The pecans and buttermilk remind me of buttermilk pralines
the orange blossom water of oranges, flowers, and pecans at Christmas
and dates soaked in Grand Marnier… well, that’s just a good idea at any time.

While good on its own
I made this ice cream with pecans in mind
and pecans it demands.

In light of demanding ice cream and (five) pie disasters
I’m happy to be able to give away a Brazos Bottom Pecan Pie from the fine people at Goode Company.

The fact that it is a pecan pie
and that the box is emblazoned with “You might give some serious thought to thanking your lucky stars you’re in Texas”
makes me a little homesick all the way in Pennsylvania
but the sweet-sad coverts quickly to excitement when I realize I get to facilitate pie appearing on someone’s doorstep.

Here are the rules to winning a pecan pie that you don’t have to make (or try to make five times and fail):

  • The Prize: A Brazos Bottom Pecan Pie from Goode Company
  • Number of winners: 1
  • Prize Ships: Within the continental U.S..
  • To Enter to Win: Leave a comment on this post. You could tell me if you like to eat your pie à la mode or if you like it stark naked (the pie), how your day was, or if you’re going to make this ice cream I’m proud of.
  • Bonus Entry Opportunities: Pin a photo from this post to Pinterest, Tweet a link to this post, or share through Facebook. Come back here and tell me how you did it (if you share this post multiple ways, make sure to leave a separate comment for each way you shared) and you’ve got yourself another entry.
  • Giveaway Ends: Friday, December 9, 2011 at 11:59 pm Eastern time.
  • The Fine Print: The winner will be selected at random. Up to four entries per person (one comment about anything, one pin on Pinterest, one tweet, one Facebook share). Entrants must have a valid e-mail address.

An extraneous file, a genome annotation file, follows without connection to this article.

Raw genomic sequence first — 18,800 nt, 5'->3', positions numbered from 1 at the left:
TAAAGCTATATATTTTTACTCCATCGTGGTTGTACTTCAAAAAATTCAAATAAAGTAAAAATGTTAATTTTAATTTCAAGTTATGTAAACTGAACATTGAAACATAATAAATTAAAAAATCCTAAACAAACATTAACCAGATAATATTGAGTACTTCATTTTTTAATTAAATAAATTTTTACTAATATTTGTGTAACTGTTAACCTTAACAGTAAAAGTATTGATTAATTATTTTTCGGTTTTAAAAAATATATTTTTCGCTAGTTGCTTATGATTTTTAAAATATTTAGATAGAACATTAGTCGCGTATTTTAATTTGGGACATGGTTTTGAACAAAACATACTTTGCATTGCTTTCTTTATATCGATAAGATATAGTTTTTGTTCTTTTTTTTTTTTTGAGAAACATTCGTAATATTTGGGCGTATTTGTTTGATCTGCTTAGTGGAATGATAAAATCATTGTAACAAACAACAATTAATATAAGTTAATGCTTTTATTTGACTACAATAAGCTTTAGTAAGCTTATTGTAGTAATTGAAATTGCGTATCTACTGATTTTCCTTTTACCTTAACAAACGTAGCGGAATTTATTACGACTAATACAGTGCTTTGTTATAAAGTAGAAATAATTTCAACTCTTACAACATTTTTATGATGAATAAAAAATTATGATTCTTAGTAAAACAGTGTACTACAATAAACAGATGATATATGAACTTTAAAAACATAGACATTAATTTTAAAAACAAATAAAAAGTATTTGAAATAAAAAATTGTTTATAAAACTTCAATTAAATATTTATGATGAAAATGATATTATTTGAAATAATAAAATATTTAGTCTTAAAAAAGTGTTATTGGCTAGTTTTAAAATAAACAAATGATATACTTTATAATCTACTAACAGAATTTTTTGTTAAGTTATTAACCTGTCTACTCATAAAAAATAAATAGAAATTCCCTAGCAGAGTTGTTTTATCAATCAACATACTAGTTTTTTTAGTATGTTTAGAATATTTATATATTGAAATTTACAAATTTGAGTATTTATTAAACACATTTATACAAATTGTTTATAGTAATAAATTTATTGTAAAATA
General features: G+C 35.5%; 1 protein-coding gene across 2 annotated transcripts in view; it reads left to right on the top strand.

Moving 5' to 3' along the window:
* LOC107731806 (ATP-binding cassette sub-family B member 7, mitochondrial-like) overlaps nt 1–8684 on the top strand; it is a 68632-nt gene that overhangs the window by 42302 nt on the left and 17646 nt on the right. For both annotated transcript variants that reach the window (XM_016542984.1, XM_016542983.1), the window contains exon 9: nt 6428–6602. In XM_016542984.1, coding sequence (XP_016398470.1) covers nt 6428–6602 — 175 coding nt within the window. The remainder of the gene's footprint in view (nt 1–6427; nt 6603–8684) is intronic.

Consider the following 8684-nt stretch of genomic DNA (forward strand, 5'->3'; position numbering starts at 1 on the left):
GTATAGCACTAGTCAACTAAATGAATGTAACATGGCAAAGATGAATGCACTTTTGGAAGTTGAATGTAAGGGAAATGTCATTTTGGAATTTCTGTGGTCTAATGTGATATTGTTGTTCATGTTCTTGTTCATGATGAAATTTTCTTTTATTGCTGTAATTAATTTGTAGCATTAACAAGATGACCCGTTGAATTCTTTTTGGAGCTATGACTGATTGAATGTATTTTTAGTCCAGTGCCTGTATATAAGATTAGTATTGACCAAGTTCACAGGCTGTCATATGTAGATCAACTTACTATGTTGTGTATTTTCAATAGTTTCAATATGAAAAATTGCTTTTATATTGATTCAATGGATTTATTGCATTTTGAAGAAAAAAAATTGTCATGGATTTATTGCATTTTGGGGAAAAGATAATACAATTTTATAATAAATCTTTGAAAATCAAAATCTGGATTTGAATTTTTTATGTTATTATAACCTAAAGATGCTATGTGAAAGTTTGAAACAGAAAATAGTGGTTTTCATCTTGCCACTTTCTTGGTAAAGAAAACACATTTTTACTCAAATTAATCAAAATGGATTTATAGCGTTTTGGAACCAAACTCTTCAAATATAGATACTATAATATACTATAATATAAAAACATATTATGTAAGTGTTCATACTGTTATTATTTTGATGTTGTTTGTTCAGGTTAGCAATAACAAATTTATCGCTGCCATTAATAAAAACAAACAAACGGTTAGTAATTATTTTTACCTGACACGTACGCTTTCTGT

Notice: I am only a pie facilitator. I was not compensated in any manner by Goode Company or anyone else to host this giveaway. Goode Company will be shipping the pie directly to the winner.

If you don’t win the pecan pie
you can console yourself by making ice cream that needs only some toasted and chopped pecans to make it sing.

Buttermilk and Date Ice Cream with Orange Blossom Water

Use a light hand with the orange blossom water. It is easy to add too much and quickly find yourself in a bouquet of flowers that you now have to eat. Don’t buy pre-chopped dates. Buy whole ones and practice your knife skills. This yields about a quart of ice cream.


  • 5 oz pitted dates, chopped
  • 6 tablespoons (100 ml) Grand Marnier or other orange-flavored liquor
  • 1 cup buttermilk
  • 2 cups heavy cream
  • 1/2 heaping cup of sugar
  • 6 large egg yolks
  • 1-2 teaspoons orange blossom water
  • Pecan pie or toasted and chopped pecans to serve


  1. Combine dates and Grand Marnier in a small bowl. Cover and microwave over high heat for two minutes. Set aside.
  2. Have ready a shallow casserole dish with a fine mesh strainer set over it.
  3. Mix together buttermilk, one cup of cream, and sugar in a small saucepan over medium heat. Heat through until the mixture is steaming (but not boiling) and the sugar has dissolved.
  4. Place the egg yolks in a medium bowl, and while whisking constantly, slowly add one cup of the hot milk mixture to the yolks.